Posts by Yanick Champoux
Let’s say you want to serve static http content from a machine. The sensible thing to do would be to install Apache/Nginx/Lighttp. But let’s say — because of insane configuration, red tape, cruel whims of the gods — that you can’t do the sensible thing. Fortunately, there’s a few aces you can pull from out of your sleeve. One of them is to use Dancer as a spur-of-the-moment barebone web server
Say theres a website you would like to tweet directly from. Not via a Twitter client, not using a service like Yoolink, not through a Firefox plugin. No, you really want to be able to have a honest to God “Tweet this” input field on the website itself. It’s a strange requirement, for sure, but it’s a mission that I’d been given a few days ago. Here’s how I did it.
Never the one to turn my back to shameless self-promotion, I mentioned my blog entry and mini-project in the comment section. As luck would have it, my views were very much in line with what the metacpan cabal was envisioning, and I was told that, if I was willing, I was welcome to give it a try. As a subsequent update from Olaf hinted at, that’s an offer I couldn’t let pass. So, in the last two months, I’ve been a busy bee.
Tommy Stanton from the Los Angeles Perl Mongers let me know that he gave a presentation on Galuga in January (slides are available here). He also tinkered with the mozzarella-toned beast, and his patches should soon percolate to the pallid cetacean’s GitHub lair.
Most of the time, I hack applications together because I have an itch that badly needs scratching. But, sometimes, I also build up apps for the sake of trying out and experimenting with new technologies. The process I’m following for those latter apps is what I call Awesome Driven Development, or A.D.D. for short. Here’s how it’s done.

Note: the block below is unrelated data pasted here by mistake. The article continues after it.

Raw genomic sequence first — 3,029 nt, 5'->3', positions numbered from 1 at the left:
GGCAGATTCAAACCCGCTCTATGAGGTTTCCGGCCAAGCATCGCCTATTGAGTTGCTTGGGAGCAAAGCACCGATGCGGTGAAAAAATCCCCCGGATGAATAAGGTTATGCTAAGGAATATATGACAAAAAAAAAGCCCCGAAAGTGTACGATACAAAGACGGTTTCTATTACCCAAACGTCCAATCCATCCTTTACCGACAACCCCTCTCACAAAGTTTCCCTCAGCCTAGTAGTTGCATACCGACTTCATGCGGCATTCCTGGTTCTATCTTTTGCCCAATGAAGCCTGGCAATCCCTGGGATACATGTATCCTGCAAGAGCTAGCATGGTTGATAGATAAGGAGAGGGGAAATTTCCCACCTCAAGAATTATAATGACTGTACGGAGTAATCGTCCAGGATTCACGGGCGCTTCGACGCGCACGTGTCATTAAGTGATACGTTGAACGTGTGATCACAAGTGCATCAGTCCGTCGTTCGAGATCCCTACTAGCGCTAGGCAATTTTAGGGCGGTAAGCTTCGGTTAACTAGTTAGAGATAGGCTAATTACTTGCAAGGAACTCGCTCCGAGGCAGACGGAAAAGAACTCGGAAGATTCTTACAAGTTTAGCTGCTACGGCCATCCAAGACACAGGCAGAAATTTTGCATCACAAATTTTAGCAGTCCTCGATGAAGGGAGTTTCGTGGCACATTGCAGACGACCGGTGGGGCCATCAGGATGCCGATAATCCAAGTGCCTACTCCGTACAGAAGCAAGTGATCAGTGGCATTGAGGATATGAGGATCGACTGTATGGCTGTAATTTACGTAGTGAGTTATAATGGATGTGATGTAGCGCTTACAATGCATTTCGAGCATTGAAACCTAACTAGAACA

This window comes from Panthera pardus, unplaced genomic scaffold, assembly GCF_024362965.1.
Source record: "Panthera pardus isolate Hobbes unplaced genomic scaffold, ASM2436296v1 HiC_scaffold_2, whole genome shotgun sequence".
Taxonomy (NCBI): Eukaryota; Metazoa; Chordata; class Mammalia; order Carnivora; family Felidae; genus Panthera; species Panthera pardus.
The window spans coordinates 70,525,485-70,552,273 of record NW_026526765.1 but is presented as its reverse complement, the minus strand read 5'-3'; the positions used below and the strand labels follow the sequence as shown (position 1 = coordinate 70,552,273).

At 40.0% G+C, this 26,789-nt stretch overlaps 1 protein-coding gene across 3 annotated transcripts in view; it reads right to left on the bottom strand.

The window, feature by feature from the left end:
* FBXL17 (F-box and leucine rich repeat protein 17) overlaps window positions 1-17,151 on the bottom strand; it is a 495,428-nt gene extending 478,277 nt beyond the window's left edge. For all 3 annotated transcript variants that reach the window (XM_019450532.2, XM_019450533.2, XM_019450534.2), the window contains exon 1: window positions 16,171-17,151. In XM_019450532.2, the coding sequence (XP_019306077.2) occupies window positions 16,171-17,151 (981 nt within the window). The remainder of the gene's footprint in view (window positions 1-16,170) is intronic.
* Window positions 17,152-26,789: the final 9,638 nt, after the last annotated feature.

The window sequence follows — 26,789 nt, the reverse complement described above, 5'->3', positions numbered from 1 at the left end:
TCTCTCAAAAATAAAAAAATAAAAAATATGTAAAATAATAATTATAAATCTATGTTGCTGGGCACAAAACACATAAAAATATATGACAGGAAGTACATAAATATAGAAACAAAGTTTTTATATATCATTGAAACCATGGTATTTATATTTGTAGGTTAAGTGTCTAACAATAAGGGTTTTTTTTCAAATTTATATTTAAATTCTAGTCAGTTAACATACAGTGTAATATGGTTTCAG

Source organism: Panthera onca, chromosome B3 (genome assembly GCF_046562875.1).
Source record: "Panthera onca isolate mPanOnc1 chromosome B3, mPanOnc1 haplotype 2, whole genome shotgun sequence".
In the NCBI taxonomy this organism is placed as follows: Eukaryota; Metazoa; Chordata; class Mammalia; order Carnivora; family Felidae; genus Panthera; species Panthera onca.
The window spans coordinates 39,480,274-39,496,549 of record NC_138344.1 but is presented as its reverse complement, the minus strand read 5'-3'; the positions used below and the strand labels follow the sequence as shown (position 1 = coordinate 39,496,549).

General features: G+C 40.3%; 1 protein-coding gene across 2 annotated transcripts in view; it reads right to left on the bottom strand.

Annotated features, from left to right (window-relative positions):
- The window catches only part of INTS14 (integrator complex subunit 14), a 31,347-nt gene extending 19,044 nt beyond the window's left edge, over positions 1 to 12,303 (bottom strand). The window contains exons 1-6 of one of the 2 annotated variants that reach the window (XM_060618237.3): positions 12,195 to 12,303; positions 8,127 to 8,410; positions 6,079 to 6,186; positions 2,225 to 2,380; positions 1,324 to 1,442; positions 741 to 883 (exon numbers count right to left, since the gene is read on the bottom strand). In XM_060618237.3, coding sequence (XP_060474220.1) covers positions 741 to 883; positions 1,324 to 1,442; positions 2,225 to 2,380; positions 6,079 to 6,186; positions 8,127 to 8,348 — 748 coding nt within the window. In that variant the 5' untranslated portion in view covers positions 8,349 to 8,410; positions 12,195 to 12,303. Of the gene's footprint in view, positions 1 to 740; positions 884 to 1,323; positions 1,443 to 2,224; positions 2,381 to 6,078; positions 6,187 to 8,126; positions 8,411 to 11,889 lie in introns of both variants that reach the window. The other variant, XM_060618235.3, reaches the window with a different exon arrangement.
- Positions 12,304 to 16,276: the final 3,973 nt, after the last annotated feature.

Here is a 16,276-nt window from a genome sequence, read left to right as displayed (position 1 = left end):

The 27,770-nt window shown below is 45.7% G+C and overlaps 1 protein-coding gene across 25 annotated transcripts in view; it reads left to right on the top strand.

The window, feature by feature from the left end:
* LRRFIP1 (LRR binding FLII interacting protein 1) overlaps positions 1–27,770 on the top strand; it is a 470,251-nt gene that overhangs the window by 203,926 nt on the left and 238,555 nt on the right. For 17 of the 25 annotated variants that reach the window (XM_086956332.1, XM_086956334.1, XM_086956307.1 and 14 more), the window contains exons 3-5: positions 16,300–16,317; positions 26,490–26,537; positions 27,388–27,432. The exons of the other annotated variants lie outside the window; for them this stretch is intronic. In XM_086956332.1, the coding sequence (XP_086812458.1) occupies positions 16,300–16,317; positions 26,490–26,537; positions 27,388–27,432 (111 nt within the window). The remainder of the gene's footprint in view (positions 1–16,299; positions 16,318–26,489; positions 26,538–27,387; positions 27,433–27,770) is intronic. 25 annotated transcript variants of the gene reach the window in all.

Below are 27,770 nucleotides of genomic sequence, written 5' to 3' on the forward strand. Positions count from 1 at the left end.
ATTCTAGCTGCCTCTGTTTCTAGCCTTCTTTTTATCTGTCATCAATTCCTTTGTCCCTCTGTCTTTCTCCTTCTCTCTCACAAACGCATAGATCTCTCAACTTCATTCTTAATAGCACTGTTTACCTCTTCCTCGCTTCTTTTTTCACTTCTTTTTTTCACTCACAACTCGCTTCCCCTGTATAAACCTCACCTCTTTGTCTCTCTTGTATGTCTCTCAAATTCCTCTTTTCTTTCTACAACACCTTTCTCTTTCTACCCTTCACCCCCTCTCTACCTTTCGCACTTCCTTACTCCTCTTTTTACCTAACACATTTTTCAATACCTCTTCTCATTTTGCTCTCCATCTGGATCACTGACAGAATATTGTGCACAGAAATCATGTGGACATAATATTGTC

Seems that our André Araujo has already spilled the beans and revealed his solution to the second edition of the NoCOUG SQL Challenge.
Now, I can’t let him have all the fun, can I?
Married Life, a poem
For each of my machines I have one backup directory per week of the year (01, 02, 03, etc) and — and this is the über-cool part of it — rsync’s ‘–link-dest’ is used to hard-link files that didn’t change since the previous backup run. This means that I can have weekly snapshots of all my machines at the fraction of the space a full backup would take. Very nice. files have a nasty habit to fill up all available disk space. In my case, the 100% mark was hit last week. Obviously, I had to delete stuff. But… which stuff? Here is a way to get a snapshot of the disk usage locally, and in a format that would allow you to navigate and examine it at will.
App::perlbrew is a tool that simplifies down to triviality the process of making local perl installations. With it, any user can, in the span of a few minutes, have a working perl that is totally independant of whatever the system has. This is a win for you — you’re now in control of your perl, and of your destiny — as well as for the sysadmin, who is now free of the prickly choice between system integrity and users’ happiness. The path to self-sufficient brewing is incredibly easy. First, you have to download and install perlbrew
Dist::Zilla is a little bit of a two-edged blade. Whereas it enormously simplify things for the module author, it can also create quite the speed bump for the casual contributor. In an effort to remove that potential hurdle from my own distributions, I’ve developed a certain pattern that, so far, seems to do the trick. In my dist.ini, I leverage the wonderful Dist::Zilla::Plugin::Git